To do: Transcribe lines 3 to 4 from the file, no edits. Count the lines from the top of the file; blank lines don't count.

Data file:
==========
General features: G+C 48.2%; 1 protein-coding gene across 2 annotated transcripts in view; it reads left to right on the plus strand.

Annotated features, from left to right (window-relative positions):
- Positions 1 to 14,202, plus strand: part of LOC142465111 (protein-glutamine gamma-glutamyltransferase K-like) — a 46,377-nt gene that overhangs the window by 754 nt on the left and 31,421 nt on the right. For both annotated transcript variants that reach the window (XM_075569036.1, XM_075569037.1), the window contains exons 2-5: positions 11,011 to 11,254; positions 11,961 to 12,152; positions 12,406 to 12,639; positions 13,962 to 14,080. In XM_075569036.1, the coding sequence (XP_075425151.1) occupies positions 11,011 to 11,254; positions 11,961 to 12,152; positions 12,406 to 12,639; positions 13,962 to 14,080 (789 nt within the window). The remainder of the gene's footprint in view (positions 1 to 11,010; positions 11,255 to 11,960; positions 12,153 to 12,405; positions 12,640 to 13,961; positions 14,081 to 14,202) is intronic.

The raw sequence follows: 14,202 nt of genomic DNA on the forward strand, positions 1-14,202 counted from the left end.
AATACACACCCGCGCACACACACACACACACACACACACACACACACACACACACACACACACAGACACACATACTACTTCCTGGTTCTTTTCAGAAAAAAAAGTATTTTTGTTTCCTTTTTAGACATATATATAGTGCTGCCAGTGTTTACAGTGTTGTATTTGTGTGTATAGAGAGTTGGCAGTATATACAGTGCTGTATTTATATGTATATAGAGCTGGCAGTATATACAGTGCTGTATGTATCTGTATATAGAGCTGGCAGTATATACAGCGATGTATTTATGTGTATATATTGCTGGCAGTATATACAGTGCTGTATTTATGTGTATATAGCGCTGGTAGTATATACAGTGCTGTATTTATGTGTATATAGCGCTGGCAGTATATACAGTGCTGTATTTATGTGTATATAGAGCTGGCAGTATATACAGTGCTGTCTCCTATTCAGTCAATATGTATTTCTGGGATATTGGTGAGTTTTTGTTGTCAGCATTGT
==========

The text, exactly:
- Positions 1 to 14,202, plus strand: part of LOC142465111 (protein-glutamine gamma-glutamyltransferase K-like) — a 46,377-nt gene that overhangs the window by 754 nt on the left and 31,421 nt on the right. For both annotated transcript variants that reach the window (XM_075569036.1, XM_075569037.1), the window contains exons 2-5: positions 11,011 to 11,254; positions 11,961 to 12,152; positions 12,406 to 12,639; positions 13,962 to 14,080. In XM_075569036.1, the coding sequence (XP_075425151.1) occupies positions 11,011 to 11,254; positions 11,961 to 12,152; positions 12,406 to 12,639; positions 13,962 to 14,080 (789 nt within the window). The remainder of the gene's footprint in view (positions 1 to 11,010; positions 11,255 to 11,960; positions 12,153 to 12,405; positions 12,640 to 13,961; positions 14,081 to 14,202) is intronic.

The raw sequence follows: 14,202 nt of genomic DNA on the forward strand, positions 1-14,202 counted from the left end.